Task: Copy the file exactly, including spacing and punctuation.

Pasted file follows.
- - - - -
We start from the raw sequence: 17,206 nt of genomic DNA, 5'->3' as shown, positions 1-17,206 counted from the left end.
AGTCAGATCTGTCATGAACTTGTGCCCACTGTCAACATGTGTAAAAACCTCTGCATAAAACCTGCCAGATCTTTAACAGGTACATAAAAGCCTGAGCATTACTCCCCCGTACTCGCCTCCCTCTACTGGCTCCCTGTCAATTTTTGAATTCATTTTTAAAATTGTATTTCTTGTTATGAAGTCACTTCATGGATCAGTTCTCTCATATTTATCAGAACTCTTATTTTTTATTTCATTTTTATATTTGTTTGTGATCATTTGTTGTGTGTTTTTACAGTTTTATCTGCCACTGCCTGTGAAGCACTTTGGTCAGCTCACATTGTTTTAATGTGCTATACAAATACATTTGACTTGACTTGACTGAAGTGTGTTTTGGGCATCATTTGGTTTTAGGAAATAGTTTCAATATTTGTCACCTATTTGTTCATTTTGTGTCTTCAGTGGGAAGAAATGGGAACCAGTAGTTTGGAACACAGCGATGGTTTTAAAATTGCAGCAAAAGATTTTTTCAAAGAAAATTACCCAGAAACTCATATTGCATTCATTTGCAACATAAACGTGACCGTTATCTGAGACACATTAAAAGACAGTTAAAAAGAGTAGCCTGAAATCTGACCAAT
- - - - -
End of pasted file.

We start from the raw sequence: 17,206 nt of genomic DNA, 5'->3' as shown, positions 1-17,206 counted from the left end.
AGTCAGATCTGTCATGAACTTGTGCCCACTGTCAACATGTGTAAAAACCTCTGCATAAAACCTGCCAGATCTTTAACAGGTACATAAAAGCCTGAGCATTACTCCCCCGTACTCGCCTCCCTCTACTGGCTCCCTGTCAATTTTTGAATTCATTTTTAAAATTGTATTTCTTGTTATGAAGTCACTTCATGGATCAGTTCTCTCATATTTATCAGAACTCTTATTTTTTATTTCATTTTTATATTTGTTTGTGATCATTTGTTGTGTGTTTTTACAGTTTTATCTGCCACTGCCTGTGAAGCACTTTGGTCAGCTCACATTGTTTTAATGTGCTATACAAATACATTTGACTTGACTTGACTGAAGTGTGTTTTGGGCATCATTTGGTTTTAGGAAATAGTTTCAATATTTGTCACCTATTTGTTCATTTTGTGTCTTCAGTGGGAAGAAATGGGAACCAGTAGTTTGGAACACAGCGATGGTTTTAAAATTGCAGCAAAAGATTTTTTCAAAGAAAATTACCCAGAAACTCATATTGCATTCATTTGCAACATAAACGTGACCGTTATCTGAGACACATTAAAAGACAGTTAAAAAGAGTAGCCTGAAATCTGACCAAT